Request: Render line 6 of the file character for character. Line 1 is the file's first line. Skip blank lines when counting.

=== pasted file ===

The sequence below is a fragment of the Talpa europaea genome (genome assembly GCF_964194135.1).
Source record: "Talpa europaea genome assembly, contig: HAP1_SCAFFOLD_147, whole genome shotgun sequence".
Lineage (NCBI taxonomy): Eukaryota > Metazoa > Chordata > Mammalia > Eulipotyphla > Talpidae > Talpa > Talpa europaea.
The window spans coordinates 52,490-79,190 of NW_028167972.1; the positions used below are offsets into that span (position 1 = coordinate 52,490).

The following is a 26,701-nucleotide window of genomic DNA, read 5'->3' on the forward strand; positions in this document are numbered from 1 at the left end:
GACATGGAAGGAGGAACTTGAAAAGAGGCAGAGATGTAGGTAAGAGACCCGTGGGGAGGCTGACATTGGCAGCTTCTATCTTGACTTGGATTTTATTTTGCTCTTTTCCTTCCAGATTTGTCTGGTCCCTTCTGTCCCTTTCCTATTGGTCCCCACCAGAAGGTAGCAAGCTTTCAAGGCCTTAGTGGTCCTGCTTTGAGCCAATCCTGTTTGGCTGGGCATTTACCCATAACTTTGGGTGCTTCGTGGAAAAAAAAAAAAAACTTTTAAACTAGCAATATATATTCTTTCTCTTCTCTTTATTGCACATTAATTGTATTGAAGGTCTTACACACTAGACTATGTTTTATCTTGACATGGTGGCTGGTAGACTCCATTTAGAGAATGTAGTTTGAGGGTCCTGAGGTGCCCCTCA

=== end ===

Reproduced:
GACATGGAAGGAGGAACTTGAAAAGAGGCAGAGATGTAGGTAAGAGACCCGTGGGGAGGCTGACATTGGCAGCTTCTATCTTGACTTGGATTTTATTTTGCTCTTTTCCTTCCAGATTTGTCTGGTCCCTTCTGTCCCTTTCCTATTGGTCCCCACCAGAAGGTAGCAAGCTTTCAAGGCCTTAGTGGTCCTGCTTTGAGCCAATCCTGTTTGGCTGGGCATTTACCCATAACTTTGGGTGCTTCGTGGAAAAAAAAAAAAAACTTTTAAACTAGCAATATATATTCTTTCTCTTCTCTTTATTGCACATTAATTGTATTGAAGGTCTTACACACTAGACTATGTTTTATCTTGACATGGTGGCTGGTAGACTCCATTTAGAGAATGTAGTTTGAGGGTCCTGAGGTGCCCCTCA